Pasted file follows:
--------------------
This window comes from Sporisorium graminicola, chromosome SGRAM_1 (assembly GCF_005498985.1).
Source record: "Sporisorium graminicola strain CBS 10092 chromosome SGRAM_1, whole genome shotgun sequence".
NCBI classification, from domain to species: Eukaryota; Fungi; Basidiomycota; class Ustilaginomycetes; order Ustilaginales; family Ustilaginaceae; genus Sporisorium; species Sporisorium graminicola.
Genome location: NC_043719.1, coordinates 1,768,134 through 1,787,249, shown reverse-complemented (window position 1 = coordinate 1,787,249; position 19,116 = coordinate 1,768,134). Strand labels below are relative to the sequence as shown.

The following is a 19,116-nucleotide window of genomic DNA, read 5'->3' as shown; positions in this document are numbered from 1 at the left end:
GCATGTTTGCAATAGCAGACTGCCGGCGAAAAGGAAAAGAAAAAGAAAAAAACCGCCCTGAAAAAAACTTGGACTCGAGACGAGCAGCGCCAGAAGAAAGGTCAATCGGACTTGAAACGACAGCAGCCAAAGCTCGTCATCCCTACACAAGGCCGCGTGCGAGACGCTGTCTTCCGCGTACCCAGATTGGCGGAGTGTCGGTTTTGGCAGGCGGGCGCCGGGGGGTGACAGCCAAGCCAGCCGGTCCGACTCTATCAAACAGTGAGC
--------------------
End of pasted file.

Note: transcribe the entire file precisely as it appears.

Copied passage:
This window comes from Sporisorium graminicola, chromosome SGRAM_1 (assembly GCF_005498985.1).
Source record: "Sporisorium graminicola strain CBS 10092 chromosome SGRAM_1, whole genome shotgun sequence".
NCBI classification, from domain to species: Eukaryota; Fungi; Basidiomycota; class Ustilaginomycetes; order Ustilaginales; family Ustilaginaceae; genus Sporisorium; species Sporisorium graminicola.
Genome location: NC_043719.1, coordinates 1,768,134 through 1,787,249, shown reverse-complemented (window position 1 = coordinate 1,787,249; position 19,116 = coordinate 1,768,134). Strand labels below are relative to the sequence as shown.

The following is a 19,116-nucleotide window of genomic DNA, read 5'->3' as shown; positions in this document are numbered from 1 at the left end:
GCATGTTTGCAATAGCAGACTGCCGGCGAAAAGGAAAAGAAAAAGAAAAAAACCGCCCTGAAAAAAACTTGGACTCGAGACGAGCAGCGCCAGAAGAAAGGTCAATCGGACTTGAAACGACAGCAGCCAAAGCTCGTCATCCCTACACAAGGCCGCGTGCGAGACGCTGTCTTCCGCGTACCCAGATTGGCGGAGTGTCGGTTTTGGCAGGCGGGCGCCGGGGGGTGACAGCCAAGCCAGCCGGTCCGACTCTATCAAACAGTGAGC